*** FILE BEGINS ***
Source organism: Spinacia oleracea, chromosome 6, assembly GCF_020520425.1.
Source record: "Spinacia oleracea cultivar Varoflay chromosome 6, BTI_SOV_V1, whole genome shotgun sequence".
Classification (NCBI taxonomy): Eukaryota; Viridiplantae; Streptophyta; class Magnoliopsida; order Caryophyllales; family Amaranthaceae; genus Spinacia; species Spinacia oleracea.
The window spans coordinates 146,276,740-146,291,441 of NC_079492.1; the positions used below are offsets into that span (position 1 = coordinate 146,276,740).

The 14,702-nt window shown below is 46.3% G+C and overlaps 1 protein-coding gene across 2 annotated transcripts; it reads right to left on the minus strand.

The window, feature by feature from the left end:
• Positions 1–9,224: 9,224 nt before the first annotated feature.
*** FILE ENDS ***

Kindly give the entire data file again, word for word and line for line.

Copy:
Source organism: Spinacia oleracea, chromosome 6, assembly GCF_020520425.1.
Source record: "Spinacia oleracea cultivar Varoflay chromosome 6, BTI_SOV_V1, whole genome shotgun sequence".
Classification (NCBI taxonomy): Eukaryota; Viridiplantae; Streptophyta; class Magnoliopsida; order Caryophyllales; family Amaranthaceae; genus Spinacia; species Spinacia oleracea.
The window spans coordinates 146,276,740-146,291,441 of NC_079492.1; the positions used below are offsets into that span (position 1 = coordinate 146,276,740).

The 14,702-nt window shown below is 46.3% G+C and overlaps 1 protein-coding gene across 2 annotated transcripts; it reads right to left on the minus strand.

The window, feature by feature from the left end:
• Positions 1–9,224: 9,224 nt before the first annotated feature.